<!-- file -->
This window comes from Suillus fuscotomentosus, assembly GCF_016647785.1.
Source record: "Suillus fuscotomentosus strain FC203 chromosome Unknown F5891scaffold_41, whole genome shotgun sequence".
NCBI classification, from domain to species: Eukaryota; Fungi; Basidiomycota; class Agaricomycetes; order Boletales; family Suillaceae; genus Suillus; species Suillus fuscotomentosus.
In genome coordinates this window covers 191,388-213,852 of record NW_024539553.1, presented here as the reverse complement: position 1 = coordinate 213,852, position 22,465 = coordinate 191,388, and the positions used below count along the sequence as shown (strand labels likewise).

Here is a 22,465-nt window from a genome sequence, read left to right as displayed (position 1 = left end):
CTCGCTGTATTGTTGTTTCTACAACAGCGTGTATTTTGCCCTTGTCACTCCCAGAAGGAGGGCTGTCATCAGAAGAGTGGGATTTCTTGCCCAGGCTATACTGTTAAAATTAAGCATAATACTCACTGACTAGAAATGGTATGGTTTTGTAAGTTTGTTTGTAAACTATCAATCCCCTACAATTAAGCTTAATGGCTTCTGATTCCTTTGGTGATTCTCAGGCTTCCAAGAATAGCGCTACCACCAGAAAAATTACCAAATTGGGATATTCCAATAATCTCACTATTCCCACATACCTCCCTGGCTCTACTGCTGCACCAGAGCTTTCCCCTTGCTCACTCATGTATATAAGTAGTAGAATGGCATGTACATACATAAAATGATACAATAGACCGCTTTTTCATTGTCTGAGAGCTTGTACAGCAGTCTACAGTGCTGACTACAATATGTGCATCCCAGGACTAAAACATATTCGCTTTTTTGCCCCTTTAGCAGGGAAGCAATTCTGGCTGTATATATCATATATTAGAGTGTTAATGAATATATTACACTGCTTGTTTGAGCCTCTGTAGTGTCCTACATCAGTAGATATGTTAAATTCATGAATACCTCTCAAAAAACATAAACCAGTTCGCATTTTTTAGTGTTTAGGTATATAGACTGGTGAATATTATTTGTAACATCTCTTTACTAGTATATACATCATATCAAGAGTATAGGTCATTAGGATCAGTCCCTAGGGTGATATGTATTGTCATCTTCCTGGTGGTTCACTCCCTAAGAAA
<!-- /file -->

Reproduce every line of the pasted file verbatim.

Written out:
This window comes from Suillus fuscotomentosus, assembly GCF_016647785.1.
Source record: "Suillus fuscotomentosus strain FC203 chromosome Unknown F5891scaffold_41, whole genome shotgun sequence".
NCBI classification, from domain to species: Eukaryota; Fungi; Basidiomycota; class Agaricomycetes; order Boletales; family Suillaceae; genus Suillus; species Suillus fuscotomentosus.
In genome coordinates this window covers 191,388-213,852 of record NW_024539553.1, presented here as the reverse complement: position 1 = coordinate 213,852, position 22,465 = coordinate 191,388, and the positions used below count along the sequence as shown (strand labels likewise).

Here is a 22,465-nt window from a genome sequence, read left to right as displayed (position 1 = left end):
CTCGCTGTATTGTTGTTTCTACAACAGCGTGTATTTTGCCCTTGTCACTCCCAGAAGGAGGGCTGTCATCAGAAGAGTGGGATTTCTTGCCCAGGCTATACTGTTAAAATTAAGCATAATACTCACTGACTAGAAATGGTATGGTTTTGTAAGTTTGTTTGTAAACTATCAATCCCCTACAATTAAGCTTAATGGCTTCTGATTCCTTTGGTGATTCTCAGGCTTCCAAGAATAGCGCTACCACCAGAAAAATTACCAAATTGGGATATTCCAATAATCTCACTATTCCCACATACCTCCCTGGCTCTACTGCTGCACCAGAGCTTTCCCCTTGCTCACTCATGTATATAAGTAGTAGAATGGCATGTACATACATAAAATGATACAATAGACCGCTTTTTCATTGTCTGAGAGCTTGTACAGCAGTCTACAGTGCTGACTACAATATGTGCATCCCAGGACTAAAACATATTCGCTTTTTTGCCCCTTTAGCAGGGAAGCAATTCTGGCTGTATATATCATATATTAGAGTGTTAATGAATATATTACACTGCTTGTTTGAGCCTCTGTAGTGTCCTACATCAGTAGATATGTTAAATTCATGAATACCTCTCAAAAAACATAAACCAGTTCGCATTTTTTAGTGTTTAGGTATATAGACTGGTGAATATTATTTGTAACATCTCTTTACTAGTATATACATCATATCAAGAGTATAGGTCATTAGGATCAGTCCCTAGGGTGATATGTATTGTCATCTTCCTGGTGGTTCACTCCCTAAGAAA